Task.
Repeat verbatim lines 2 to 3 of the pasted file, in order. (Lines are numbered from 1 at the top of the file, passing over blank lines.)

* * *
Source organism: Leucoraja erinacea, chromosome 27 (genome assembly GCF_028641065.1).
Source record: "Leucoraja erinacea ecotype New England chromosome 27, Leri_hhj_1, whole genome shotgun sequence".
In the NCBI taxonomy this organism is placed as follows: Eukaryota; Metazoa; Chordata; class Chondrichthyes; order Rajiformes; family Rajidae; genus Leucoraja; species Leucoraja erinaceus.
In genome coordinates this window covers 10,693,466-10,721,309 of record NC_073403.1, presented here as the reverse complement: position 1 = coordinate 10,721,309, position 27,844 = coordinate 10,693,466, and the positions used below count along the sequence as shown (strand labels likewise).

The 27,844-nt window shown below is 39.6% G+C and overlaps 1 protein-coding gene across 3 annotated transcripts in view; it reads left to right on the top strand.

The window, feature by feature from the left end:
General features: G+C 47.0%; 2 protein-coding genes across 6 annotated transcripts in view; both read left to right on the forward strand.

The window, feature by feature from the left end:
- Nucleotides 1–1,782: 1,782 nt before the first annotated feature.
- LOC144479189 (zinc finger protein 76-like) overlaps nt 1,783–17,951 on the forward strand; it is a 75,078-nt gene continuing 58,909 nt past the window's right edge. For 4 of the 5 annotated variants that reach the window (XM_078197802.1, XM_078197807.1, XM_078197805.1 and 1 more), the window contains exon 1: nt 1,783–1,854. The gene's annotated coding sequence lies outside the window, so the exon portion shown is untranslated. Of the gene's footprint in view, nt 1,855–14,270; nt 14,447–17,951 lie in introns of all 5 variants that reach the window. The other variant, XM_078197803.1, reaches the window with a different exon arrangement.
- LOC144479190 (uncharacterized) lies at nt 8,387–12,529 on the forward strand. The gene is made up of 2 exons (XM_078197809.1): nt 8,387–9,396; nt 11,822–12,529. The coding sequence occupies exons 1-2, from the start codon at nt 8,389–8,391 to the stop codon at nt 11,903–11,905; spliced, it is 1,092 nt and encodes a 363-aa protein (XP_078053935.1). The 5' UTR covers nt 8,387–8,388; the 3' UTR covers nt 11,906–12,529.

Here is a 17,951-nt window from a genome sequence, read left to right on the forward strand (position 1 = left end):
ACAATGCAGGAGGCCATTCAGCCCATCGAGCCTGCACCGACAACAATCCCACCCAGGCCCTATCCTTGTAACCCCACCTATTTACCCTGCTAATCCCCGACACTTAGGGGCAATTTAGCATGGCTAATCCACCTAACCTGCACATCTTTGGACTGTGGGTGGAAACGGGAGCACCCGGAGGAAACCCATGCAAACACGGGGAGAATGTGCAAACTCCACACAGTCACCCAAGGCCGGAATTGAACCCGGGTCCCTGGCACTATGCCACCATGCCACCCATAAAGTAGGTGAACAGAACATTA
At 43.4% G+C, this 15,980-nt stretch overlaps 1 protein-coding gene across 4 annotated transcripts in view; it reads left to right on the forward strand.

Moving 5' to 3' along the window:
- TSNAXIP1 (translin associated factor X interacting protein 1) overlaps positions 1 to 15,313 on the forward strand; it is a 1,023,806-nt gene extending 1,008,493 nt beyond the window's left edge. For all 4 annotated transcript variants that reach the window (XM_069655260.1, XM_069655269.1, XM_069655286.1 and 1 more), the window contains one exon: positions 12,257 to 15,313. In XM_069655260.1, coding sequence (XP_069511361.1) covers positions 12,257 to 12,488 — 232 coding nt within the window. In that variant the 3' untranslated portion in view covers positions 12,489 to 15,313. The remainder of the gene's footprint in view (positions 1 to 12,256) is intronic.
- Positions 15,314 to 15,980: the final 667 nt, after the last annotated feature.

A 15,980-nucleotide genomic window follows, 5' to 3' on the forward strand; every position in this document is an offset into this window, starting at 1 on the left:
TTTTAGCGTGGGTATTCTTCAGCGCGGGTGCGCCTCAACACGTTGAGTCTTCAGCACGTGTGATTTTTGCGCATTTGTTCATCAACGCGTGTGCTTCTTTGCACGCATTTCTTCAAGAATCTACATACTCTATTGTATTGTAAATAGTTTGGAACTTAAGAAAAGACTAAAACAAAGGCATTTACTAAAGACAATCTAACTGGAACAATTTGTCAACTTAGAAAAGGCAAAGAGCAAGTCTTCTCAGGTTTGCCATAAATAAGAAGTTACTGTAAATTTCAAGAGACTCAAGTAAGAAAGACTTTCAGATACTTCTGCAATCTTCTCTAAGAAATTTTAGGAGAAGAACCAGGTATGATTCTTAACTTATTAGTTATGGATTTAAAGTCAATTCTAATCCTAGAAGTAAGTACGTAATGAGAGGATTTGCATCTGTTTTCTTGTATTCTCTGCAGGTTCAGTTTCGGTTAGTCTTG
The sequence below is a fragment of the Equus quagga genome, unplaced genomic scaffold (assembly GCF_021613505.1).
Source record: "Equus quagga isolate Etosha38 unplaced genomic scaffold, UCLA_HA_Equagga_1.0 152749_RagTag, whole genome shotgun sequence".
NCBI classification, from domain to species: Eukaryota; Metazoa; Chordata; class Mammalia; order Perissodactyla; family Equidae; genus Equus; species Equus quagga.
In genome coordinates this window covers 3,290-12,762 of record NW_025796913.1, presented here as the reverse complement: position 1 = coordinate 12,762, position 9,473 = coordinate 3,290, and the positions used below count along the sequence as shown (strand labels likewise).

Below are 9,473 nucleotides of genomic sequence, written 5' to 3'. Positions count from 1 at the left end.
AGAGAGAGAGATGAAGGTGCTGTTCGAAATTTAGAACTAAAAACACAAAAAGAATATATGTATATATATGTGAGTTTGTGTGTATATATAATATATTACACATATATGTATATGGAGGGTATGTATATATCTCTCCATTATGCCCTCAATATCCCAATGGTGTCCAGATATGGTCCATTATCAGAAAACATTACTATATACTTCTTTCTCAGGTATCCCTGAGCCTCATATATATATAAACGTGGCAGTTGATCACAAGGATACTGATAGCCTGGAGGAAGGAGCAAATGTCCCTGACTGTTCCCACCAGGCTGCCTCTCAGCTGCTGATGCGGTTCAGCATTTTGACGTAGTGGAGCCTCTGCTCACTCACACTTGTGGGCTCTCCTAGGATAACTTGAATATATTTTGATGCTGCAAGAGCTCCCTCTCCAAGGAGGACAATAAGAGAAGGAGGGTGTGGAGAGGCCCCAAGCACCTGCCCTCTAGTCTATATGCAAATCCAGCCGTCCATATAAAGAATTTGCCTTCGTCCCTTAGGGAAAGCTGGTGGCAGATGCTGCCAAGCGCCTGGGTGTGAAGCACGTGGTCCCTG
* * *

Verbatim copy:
Source record: "Leucoraja erinacea ecotype New England chromosome 27, Leri_hhj_1, whole genome shotgun sequence".
In the NCBI taxonomy this organism is placed as follows: Eukaryota; Metazoa; Chordata; class Chondrichthyes; order Rajiformes; family Rajidae; genus Leucoraja; species Leucoraja erinaceus.